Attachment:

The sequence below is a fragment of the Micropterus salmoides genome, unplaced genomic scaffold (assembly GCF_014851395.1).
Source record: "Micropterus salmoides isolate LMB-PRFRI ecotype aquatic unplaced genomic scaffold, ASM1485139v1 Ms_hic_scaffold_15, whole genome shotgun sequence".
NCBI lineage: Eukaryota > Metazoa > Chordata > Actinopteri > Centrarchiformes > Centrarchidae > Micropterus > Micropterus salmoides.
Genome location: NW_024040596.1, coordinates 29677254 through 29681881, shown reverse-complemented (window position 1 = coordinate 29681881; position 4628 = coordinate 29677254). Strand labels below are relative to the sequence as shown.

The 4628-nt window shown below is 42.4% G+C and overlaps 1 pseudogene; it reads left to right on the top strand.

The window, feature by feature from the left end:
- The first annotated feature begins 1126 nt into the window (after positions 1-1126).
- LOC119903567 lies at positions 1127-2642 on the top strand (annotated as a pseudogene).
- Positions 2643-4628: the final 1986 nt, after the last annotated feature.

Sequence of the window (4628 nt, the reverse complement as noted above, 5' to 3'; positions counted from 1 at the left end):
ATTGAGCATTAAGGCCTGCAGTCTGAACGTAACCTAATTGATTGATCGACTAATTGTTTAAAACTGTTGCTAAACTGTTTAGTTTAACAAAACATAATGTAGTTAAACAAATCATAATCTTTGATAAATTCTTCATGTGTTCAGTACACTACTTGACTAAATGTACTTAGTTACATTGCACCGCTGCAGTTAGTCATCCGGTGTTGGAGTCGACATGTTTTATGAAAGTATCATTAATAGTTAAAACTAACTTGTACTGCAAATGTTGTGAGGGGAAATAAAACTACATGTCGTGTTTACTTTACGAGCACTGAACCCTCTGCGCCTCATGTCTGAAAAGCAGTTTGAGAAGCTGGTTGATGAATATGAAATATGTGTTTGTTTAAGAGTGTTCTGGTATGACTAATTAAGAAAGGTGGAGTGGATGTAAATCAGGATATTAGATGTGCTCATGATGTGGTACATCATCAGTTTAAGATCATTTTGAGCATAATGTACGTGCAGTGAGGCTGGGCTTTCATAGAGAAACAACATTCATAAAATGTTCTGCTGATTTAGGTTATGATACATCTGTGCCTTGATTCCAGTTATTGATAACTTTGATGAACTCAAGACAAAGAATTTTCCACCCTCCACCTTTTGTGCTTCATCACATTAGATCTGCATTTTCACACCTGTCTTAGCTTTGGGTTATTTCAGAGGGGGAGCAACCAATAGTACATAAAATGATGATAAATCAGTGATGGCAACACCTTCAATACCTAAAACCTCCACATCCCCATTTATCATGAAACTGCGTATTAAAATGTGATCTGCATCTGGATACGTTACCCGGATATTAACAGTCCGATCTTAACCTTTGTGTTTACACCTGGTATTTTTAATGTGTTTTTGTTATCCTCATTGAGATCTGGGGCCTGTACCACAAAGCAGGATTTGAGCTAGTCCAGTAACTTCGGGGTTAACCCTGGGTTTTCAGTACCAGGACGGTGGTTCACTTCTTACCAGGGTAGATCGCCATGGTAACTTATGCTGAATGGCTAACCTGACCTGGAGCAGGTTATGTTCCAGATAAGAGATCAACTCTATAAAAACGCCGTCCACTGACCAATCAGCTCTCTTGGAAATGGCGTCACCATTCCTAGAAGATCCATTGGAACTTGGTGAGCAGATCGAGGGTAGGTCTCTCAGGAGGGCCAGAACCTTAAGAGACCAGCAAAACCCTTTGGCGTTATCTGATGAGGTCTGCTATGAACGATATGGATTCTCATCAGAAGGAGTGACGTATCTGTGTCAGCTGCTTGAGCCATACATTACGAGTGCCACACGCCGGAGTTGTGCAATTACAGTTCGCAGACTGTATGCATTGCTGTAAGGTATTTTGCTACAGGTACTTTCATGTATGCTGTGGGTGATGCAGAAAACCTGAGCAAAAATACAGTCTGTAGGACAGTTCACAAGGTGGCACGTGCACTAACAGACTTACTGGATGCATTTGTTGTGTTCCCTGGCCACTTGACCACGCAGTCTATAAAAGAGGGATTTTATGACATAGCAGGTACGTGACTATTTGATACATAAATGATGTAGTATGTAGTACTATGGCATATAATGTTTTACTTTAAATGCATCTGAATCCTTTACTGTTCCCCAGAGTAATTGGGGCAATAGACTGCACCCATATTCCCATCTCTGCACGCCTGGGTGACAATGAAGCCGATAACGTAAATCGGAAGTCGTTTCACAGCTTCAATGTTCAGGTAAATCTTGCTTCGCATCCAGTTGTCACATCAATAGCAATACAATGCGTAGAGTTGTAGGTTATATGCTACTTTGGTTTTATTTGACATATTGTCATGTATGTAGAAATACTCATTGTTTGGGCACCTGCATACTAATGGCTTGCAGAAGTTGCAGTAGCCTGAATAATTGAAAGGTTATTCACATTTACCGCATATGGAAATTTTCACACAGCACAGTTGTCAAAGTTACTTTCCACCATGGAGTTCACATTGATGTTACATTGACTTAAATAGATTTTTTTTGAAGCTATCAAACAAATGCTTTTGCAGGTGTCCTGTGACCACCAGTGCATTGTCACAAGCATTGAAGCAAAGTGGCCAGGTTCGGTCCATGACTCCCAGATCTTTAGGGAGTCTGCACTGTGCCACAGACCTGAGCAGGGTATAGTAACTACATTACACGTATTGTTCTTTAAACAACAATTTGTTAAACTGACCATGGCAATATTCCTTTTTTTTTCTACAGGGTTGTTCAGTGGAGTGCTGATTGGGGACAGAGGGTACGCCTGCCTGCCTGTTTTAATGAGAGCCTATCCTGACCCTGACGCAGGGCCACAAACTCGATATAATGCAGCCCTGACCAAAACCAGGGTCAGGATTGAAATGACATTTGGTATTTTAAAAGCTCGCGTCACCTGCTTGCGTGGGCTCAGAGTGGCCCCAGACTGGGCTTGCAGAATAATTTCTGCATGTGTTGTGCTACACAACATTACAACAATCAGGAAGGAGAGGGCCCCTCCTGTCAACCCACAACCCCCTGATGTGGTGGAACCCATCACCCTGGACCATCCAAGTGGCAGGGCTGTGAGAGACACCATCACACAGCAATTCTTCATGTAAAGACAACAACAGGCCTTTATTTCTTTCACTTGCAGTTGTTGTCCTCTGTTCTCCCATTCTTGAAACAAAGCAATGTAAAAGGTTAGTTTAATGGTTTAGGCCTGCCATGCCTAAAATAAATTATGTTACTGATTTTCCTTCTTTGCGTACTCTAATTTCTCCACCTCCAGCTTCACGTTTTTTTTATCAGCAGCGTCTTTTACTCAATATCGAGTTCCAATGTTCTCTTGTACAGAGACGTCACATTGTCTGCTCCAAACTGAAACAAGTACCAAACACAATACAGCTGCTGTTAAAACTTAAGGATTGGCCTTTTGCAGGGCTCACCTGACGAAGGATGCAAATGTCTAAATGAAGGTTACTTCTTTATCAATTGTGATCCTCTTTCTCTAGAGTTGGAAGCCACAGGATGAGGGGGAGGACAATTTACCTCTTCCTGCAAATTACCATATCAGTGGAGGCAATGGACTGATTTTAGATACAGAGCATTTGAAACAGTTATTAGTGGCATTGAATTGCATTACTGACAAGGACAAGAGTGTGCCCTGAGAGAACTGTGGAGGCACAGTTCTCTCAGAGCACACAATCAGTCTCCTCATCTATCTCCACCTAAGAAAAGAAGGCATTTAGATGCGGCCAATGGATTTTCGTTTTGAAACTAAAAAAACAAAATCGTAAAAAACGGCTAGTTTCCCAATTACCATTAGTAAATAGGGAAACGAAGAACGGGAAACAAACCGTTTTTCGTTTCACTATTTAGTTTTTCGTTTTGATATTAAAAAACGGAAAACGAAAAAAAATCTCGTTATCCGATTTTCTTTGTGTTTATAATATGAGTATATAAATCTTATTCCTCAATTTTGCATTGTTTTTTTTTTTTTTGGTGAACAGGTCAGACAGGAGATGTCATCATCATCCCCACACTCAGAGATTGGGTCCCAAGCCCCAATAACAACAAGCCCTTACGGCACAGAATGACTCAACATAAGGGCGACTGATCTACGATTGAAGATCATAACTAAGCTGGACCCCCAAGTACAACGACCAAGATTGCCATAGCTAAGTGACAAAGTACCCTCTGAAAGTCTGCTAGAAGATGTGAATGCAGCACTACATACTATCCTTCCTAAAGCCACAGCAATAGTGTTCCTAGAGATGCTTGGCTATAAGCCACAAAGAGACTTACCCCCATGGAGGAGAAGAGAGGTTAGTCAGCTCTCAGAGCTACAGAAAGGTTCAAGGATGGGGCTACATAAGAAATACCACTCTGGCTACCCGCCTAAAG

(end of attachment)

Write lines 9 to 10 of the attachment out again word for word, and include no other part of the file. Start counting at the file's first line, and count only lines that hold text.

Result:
- Positions 2643-4628: the final 1986 nt, after the last annotated feature.

Sequence of the window (4628 nt, the reverse complement as noted above, 5' to 3'; positions counted from 1 at the left end):